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Stephen J. Lee, Forum News Service, Published November 17 2013

Dru Sjodin case prompts changes in law, society

PEQUOT LAKES, Minn. – “I don’t try to dwell on the horror of how Dru was taken,” Linda Walker said last week from her home here. “I try to deal more in what I can do to help change even a small part of what’s happening.”

It will be 10 years on Friday since the kidnapping and murder of her daughter, University of North Dakota student Dru Sjodin, by Alfonso Rodriguez, a high-risk sex offender living in Crookston at the time.

Walker has since found a way through the unimaginable grief and loss to become a nationally recognized advocate to make sure, as she has said many times since, that “this doesn’t happen to someone else’s child.”

The crime not only profoundly affected people’s lives, it also changed the way the nation and the Grand Forks region deal with high-risk sex offenders.

Walker herself played a role. Her activism and lobbying were key to getting national legislation passed requiring more public information about high-risk sex offenders, including where they live. That information is now found on the Dru Sjodin National Sex Offender Public Website.

Among law enforcement officials, the murder was the biggest and most complex many here had seen in years, involving agencies from all three levels of government, reinforcing the tendency here to cooperate across jurisdictions.

Throughout the region, the murder raised awareness among women about violent crimes. At UND, the Women’s Center sees more participants in its self-defense course, and many say it was Sjodin’s murder case that made them sign up.

Rodriguez, now 60, is on federal death row in Terre Haute, Ind., still appealing his sentence, arguing he is mentally retarded, was insane at the time he killed Sjodin and had ineffective lawyers.

Weighing rights

His crime against Sjodin sparked a debate about whether state and local officials had erred by not committing him as a high-risk sex offender after his prison sentence was completed.

After sex-related attacks on three Crookston women, Rodriguez spent much of his adult life behind bars in Minnesota as a Level 3 sex offender, meaning he was at the highest risk of reoffending; he was a suspect in a fourth attack in southern Minnesota while briefly out of custody. But in May 2003, after serving his sentence, he was released, returning to Crookston to live in his mother’s home.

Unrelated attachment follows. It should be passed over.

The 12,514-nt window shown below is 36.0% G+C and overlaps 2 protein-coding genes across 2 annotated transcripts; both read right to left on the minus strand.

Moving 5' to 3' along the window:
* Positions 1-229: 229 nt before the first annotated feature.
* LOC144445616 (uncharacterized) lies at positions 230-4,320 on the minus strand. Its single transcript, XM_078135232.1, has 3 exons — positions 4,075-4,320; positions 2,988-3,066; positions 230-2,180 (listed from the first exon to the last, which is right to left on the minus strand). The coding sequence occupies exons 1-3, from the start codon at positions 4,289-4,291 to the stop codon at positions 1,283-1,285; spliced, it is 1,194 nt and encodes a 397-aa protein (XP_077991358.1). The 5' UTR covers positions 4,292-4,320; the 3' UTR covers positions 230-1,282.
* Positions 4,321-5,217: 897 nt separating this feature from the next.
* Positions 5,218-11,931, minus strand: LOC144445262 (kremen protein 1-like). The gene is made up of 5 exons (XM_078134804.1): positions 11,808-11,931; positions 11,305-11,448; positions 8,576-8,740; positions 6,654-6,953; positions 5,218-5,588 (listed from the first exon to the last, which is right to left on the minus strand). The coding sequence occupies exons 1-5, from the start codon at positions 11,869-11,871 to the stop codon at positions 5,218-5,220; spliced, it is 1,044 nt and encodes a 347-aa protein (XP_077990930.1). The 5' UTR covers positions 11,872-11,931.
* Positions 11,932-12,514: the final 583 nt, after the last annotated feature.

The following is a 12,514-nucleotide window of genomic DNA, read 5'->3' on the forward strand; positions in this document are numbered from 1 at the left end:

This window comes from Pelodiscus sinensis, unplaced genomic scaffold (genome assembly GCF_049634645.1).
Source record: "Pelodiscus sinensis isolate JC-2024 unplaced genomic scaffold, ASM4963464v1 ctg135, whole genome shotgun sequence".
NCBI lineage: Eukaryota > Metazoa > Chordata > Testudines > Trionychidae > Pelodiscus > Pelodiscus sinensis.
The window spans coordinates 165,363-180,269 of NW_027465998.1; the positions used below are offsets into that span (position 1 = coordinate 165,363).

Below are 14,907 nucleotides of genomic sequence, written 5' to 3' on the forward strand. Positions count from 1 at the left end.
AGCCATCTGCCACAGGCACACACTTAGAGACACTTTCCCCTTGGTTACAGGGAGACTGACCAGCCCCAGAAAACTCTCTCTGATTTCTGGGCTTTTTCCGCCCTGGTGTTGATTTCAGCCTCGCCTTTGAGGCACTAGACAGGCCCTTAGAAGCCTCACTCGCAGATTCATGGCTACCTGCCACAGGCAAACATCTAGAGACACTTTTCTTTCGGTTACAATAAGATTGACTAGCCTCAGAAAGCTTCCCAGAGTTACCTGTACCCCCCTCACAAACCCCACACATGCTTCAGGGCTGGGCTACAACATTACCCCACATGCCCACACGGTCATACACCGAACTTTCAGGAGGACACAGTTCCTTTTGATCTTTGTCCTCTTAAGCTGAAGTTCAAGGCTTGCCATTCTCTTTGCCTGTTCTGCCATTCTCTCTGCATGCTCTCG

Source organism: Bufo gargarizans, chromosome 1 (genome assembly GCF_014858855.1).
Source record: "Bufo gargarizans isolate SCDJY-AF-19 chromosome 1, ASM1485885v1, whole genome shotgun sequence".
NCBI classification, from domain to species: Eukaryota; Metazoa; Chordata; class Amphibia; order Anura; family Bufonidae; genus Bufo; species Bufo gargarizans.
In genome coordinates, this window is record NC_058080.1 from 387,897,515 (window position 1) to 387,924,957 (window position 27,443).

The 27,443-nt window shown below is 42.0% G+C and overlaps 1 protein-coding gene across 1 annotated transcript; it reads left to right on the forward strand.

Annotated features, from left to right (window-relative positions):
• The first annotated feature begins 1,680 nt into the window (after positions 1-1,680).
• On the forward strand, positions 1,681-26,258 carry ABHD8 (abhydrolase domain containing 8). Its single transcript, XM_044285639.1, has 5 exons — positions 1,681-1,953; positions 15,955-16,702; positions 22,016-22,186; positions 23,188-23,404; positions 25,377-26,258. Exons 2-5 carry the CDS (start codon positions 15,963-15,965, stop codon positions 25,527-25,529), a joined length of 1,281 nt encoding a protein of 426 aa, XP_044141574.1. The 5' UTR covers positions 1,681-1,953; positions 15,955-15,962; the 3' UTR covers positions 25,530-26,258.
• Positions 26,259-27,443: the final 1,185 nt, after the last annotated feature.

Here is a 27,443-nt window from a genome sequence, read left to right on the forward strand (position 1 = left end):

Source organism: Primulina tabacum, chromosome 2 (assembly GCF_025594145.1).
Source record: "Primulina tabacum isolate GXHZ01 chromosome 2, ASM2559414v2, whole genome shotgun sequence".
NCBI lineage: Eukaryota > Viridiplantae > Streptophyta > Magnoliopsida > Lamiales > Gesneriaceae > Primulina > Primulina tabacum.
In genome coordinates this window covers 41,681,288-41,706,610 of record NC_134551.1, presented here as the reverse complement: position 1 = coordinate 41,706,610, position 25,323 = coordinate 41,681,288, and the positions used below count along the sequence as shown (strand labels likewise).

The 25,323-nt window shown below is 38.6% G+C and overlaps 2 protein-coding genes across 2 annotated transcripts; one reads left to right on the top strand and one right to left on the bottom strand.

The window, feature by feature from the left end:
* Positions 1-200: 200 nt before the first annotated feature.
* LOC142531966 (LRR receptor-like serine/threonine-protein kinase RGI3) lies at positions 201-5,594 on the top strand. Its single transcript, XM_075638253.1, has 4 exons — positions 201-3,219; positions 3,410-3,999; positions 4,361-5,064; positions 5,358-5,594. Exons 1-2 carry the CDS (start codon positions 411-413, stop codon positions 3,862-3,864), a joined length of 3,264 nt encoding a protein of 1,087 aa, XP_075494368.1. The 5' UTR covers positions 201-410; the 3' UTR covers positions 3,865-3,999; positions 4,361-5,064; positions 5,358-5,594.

Six months later, he abducted and killed Sjodin.

North Dakota Lt. Gov. Drew Wrigley, who, as the U.S. attorney for North Dakota, was lead prosecutor in the case, said the public outrage helped to change the way sex offenders are perceived. “It set in place a very broad-based and firm public consensus about the danger posed by sex offenders.”

Attorney Thomas Heffelfinger, who worked with Wrigley on the case as U.S. attorney for Minnesota, said he saw a rapid shift after Sjodin’s murder in public and official sentiment over how to deal with high-risk sex offenders.

“The focus really was on getting knowledge and information out to people and keeping sex offenders locked up through civil commitment,” he said. “Over here in Minnesota, more pressure was put on county attorneys to review these cases for civil commitment a lot more quickly and more aggressively.”

Before the case, most of the discussion was about the civil rights of sex offenders as they reached the end of their sentences.

Since 2003, the numbers of civil commitments of sex offenders have increased sharply, especially in Minnesota, and many experts agree it was largely because of Sjodin’s murder.

The sex offender registry, another legacy of the case, has become an important tool for the public, Heffelfinger said. “It takes it away from just being a law enforcement tracking of offenders and gives the public the right to track these people as well. And that’s a direct offshoot of her death.”

But Wrigley warned of a false sense of security. “I can look up where they live, but they are not all super-glued to a chair in their house. They are able to move in a wide swath.”

He said he’s in favor of taking more steps to keep such offenders from being released. “Some might say they have paid their debt to society and that civil commitment is another punishment,” Wrigley said. “But it’s not. It’s another way to protect people, from other victims being created.

“Studies show that 80 percent of Level 3 (highest risk) sex offenders re-offend within five years (of being released),” Wrigley said.